In all transparency, I have watched The Matrix a number of times, and while my attempt to tie this concept of Shadow IT Management into the movie may have fallen short, I do think it’s not whether you choose the red pill or the blue one, but it’s the fact that you have the ability to make that choice at all.  There is a difference, after all, in knowing the path and walking the path.  Fate, it seems, is not without a sense of irony.


Breaking Down the Management Barriers to Adopting Hybrid Cloud Technologies

By Geoff Smith, Sr. Solutions Architect

It is inarguable that change is sweeping the IT industry.  Over the last five years a number of new technologies that provide huge technological advantages (and create management headaches) have been developed.  We have attempted to leverage these advances to the benefit of our organizations, while at the same time struggling with how to incorporate them into our established IT management methodologies.  Do we need to throw out our mature management protocols in order to partake in the advantages provided by these new technologies, or can we modify our core management approaches and leverage similar advances in management methodologies to provide a more extensible platform that enables adoption of advanced computing architectures?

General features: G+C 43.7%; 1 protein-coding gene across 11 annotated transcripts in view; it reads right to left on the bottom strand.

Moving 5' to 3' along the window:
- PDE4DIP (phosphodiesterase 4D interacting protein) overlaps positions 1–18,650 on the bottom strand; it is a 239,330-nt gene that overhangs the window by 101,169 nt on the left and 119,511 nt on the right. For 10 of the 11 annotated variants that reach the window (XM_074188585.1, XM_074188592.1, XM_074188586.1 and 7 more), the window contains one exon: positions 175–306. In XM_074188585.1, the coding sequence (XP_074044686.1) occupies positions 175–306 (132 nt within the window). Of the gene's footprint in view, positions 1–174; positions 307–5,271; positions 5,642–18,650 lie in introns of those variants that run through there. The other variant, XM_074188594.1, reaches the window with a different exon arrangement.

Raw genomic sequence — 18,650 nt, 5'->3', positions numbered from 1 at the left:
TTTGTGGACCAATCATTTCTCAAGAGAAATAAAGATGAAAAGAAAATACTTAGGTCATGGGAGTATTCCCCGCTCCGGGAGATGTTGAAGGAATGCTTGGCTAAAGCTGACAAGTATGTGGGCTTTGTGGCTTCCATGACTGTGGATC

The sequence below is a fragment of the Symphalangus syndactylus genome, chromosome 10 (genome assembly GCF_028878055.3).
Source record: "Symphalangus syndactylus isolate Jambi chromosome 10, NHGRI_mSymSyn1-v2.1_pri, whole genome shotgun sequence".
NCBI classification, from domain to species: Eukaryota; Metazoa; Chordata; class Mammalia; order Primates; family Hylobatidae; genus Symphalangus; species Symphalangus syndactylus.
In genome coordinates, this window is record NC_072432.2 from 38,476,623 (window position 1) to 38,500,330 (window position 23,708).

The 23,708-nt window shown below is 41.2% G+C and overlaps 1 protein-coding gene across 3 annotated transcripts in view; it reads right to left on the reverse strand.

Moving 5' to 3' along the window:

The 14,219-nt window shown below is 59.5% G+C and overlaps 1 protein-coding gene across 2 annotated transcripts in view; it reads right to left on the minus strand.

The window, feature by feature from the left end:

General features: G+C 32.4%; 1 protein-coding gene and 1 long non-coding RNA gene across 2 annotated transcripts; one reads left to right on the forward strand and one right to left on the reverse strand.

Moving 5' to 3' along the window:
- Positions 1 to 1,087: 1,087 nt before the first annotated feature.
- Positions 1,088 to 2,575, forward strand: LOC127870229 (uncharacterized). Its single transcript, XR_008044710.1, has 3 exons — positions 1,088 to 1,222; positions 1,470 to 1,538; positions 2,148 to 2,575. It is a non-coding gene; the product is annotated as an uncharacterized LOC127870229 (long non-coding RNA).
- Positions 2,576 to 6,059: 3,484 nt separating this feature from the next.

Cloud computing is one such advance.  One barrier to adopting cloud as a part of an IT strategy is how we will manage the resources it provides us.  Technically, cloud services are beyond our direct control because we do not “own” the underlying infrastructure and have limited say in how those services are designed and deployed.  But are they beyond our ability to evaluate and influence?